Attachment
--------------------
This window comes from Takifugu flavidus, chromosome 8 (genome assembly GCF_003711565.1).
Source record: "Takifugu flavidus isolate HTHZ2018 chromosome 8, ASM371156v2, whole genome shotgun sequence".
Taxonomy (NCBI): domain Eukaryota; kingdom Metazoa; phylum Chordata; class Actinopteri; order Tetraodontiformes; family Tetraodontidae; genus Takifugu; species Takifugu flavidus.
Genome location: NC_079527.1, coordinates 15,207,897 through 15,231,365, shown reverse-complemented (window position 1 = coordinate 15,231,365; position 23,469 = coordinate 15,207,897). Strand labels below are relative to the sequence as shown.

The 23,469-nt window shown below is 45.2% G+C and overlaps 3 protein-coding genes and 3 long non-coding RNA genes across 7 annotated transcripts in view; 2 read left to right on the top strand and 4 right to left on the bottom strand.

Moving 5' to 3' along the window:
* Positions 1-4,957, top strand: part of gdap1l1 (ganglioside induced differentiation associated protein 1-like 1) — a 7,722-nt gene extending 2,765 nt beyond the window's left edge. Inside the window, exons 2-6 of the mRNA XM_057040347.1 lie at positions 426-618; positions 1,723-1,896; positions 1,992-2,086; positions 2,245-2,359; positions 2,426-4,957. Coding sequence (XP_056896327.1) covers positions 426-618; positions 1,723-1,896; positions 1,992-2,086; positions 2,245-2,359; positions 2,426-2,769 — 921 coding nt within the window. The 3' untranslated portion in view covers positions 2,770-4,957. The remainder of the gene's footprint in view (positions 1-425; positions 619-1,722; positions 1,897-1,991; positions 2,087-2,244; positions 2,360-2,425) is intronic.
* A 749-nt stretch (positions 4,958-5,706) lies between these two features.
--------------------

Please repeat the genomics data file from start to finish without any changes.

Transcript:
This window comes from Takifugu flavidus, chromosome 8 (genome assembly GCF_003711565.1).
Source record: "Takifugu flavidus isolate HTHZ2018 chromosome 8, ASM371156v2, whole genome shotgun sequence".
Taxonomy (NCBI): domain Eukaryota; kingdom Metazoa; phylum Chordata; class Actinopteri; order Tetraodontiformes; family Tetraodontidae; genus Takifugu; species Takifugu flavidus.
Genome location: NC_079527.1, coordinates 15,207,897 through 15,231,365, shown reverse-complemented (window position 1 = coordinate 15,231,365; position 23,469 = coordinate 15,207,897). Strand labels below are relative to the sequence as shown.

The 23,469-nt window shown below is 45.2% G+C and overlaps 3 protein-coding genes and 3 long non-coding RNA genes across 7 annotated transcripts in view; 2 read left to right on the top strand and 4 right to left on the bottom strand.

Moving 5' to 3' along the window:
* Positions 1-4,957, top strand: part of gdap1l1 (ganglioside induced differentiation associated protein 1-like 1) — a 7,722-nt gene extending 2,765 nt beyond the window's left edge. Inside the window, exons 2-6 of the mRNA XM_057040347.1 lie at positions 426-618; positions 1,723-1,896; positions 1,992-2,086; positions 2,245-2,359; positions 2,426-4,957. Coding sequence (XP_056896327.1) covers positions 426-618; positions 1,723-1,896; positions 1,992-2,086; positions 2,245-2,359; positions 2,426-2,769 — 921 coding nt within the window. The 3' untranslated portion in view covers positions 2,770-4,957. The remainder of the gene's footprint in view (positions 1-425; positions 619-1,722; positions 1,897-1,991; positions 2,087-2,244; positions 2,360-2,425) is intronic.
* A 749-nt stretch (positions 4,958-5,706) lies between these two features.